Now, 30 years later, and over 100 years after the publication of Sir Guy Francis Laking’s ‘Sèvres Porcelain of Buckingham Palace and Windsor Castle,’ we finally have the monumental three-volume work (1,291 pages, with 2,400 illustrations – nearly all in colour) that scholars, collectors and amateurs of Vincennes/Sèvres porcelain have been anticipating eagerly for such a long time and the likes of which will probably never be seen again. Expectation and curiosity about the publication have been heightened principally for two reasons. The first being that although Windsor Castle and Buckingham Palace are open for public visits, a large quantity of the porcelain is not on display in public areas. The second is the renown that the author (or compiler, as he refers to himself in the text) rightly enjoys for meticulous and profound scholarly research.

The catalogue covers all the French porcelain in the Royal Collection, including that from Paris factories made in the 18th and 19th centuries, which, however, makes up only 37 of the 368 entries. Sèvres porcelain, as it was known after the manufactory moved to the town in 1756 from the château of Vincennes, is the star of the catalogue. The Royal Collection holds what is probably the finest and certainly the largest collection of this porcelain in the world, most of it acquired by that voracious collector George IV . . .

For the full review, click here»

Now Available: Audio Replay of CAA in Chicago

Posted in conferences (summary), resources by Editor on March 11, 2010

From CAA News, 5 March 2010:

The 2010 Annual Conference in Chicago, one of the best attended in recent years, had an incredibly diverse array of sessions. Audio recordings for eighty-one of those panels are now available for sale. A set of MP3 audio recordings from the Chicago conference is available for only $149.95, either as a download or on interactive CD-ROMs. Individual sessions, available only as downloads, are $24.95 each. Please visit Conference Media to view the list of sessions and to order.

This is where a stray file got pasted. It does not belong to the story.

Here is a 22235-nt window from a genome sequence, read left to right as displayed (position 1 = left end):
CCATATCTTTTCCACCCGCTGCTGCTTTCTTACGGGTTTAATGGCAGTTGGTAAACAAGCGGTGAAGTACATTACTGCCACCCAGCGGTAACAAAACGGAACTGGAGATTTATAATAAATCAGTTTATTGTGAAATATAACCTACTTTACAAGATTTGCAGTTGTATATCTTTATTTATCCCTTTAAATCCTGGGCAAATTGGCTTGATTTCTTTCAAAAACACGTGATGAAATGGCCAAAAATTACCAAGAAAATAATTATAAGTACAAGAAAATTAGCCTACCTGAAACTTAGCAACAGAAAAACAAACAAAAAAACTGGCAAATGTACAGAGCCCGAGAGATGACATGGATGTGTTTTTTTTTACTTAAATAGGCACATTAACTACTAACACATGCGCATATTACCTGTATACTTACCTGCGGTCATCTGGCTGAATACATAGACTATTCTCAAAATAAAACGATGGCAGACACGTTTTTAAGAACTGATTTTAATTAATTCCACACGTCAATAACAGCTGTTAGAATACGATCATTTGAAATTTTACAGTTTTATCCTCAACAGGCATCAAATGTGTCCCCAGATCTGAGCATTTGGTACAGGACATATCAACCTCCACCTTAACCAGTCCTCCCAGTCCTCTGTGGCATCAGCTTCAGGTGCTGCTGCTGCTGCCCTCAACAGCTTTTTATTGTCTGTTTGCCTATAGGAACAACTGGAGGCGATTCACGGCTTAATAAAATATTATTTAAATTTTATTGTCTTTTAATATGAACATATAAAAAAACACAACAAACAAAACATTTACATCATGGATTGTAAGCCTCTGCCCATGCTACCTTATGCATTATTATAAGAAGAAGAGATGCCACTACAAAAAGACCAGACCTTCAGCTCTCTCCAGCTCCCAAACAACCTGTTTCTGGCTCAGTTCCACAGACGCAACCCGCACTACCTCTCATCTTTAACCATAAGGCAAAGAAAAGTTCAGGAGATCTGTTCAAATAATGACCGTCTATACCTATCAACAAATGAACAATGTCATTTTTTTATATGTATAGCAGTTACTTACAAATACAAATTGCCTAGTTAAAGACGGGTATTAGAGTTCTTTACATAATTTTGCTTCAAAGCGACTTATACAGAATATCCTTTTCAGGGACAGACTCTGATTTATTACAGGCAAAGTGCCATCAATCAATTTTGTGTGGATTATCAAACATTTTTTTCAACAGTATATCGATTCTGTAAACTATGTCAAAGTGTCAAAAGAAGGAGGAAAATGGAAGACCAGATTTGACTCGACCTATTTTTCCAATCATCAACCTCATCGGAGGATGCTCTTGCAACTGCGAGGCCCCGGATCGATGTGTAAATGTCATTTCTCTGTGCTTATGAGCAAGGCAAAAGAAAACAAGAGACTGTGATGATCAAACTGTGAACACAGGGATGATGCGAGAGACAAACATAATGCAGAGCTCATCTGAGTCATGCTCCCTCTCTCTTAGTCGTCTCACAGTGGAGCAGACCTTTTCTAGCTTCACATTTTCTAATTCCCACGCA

Available sessions include such timely topics as “Lifeloggers: Chronicling the Everyday” and “Autofictions, Avatars, and Alter Egos: Fabricating Artists.” Thematic art-historical topics, on analyzing repetition in ancient art and on violence and narrative in early modern art, also make appearances, as do state of the field talks on the art history of the African diaspora and on American-art textbooks. Included in the mix are pedagogical topics involving “Autonomizing Practices in Art, Art History, and Education” and “WTF: Talking Theory with Art and Art-History Undergrads,” among others.

Whether you took part in, attended, or missed a particular conference session, these recordings are a must-have for your library, research, or teaching. Listen to them while walking across campus, while driving in your car or using public transportation, or while relaxing in your home.

In addition to the Chicago sessions, you can also purchase session audio recordings from the 2006–9 conferences in Boston, New York, Dallas–Fort Worth, and Los Angeles. See http://conference.collegeart.org/audio for details.